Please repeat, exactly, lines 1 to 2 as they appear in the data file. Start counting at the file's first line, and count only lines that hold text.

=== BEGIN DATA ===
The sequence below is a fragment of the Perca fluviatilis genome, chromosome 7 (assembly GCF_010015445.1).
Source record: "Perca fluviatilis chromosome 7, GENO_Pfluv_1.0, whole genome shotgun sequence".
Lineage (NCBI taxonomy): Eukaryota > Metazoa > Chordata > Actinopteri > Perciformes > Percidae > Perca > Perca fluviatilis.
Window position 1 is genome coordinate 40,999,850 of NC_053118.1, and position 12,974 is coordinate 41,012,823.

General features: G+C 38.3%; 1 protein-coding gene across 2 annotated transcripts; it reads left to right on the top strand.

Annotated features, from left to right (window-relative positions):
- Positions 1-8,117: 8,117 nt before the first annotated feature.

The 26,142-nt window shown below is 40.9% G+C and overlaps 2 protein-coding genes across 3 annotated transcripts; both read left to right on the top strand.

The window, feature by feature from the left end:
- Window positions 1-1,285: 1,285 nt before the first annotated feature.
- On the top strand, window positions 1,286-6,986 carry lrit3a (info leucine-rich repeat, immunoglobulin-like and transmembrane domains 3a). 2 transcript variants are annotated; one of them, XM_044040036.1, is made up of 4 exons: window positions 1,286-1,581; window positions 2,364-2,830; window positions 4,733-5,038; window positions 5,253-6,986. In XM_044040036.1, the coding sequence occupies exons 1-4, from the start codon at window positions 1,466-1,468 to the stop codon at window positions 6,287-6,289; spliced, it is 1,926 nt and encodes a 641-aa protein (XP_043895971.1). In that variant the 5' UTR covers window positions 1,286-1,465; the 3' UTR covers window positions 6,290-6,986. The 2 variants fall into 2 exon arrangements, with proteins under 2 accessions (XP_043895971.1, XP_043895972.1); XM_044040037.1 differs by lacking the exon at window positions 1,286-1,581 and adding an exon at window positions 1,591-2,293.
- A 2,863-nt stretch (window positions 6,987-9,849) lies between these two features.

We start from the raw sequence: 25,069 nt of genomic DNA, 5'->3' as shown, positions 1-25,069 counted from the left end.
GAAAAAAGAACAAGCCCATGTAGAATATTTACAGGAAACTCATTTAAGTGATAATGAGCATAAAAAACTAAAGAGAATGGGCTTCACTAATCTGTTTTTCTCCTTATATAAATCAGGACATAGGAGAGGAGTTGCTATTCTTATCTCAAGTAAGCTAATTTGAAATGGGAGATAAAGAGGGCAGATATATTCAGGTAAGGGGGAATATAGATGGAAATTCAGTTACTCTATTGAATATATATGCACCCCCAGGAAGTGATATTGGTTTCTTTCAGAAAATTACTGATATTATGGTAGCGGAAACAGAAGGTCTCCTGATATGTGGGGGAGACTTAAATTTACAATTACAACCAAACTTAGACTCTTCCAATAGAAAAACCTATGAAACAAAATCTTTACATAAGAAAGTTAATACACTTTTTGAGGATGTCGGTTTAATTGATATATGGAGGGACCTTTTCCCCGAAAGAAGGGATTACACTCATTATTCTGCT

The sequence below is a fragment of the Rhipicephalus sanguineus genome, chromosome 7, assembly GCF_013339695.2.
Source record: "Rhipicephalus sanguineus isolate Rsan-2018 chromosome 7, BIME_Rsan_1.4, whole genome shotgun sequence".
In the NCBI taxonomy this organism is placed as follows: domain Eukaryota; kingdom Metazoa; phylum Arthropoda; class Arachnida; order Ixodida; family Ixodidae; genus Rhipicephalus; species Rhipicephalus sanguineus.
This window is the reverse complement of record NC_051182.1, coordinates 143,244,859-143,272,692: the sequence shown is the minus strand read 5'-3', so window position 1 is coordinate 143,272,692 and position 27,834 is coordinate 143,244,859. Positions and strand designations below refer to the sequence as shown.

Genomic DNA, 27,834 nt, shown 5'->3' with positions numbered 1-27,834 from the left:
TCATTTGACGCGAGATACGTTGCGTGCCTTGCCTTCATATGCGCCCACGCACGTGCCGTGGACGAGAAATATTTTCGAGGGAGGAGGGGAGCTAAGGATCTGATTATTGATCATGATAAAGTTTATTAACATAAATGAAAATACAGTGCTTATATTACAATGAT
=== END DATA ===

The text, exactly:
The sequence below is a fragment of the Perca fluviatilis genome, chromosome 7 (assembly GCF_010015445.1).
Source record: "Perca fluviatilis chromosome 7, GENO_Pfluv_1.0, whole genome shotgun sequence".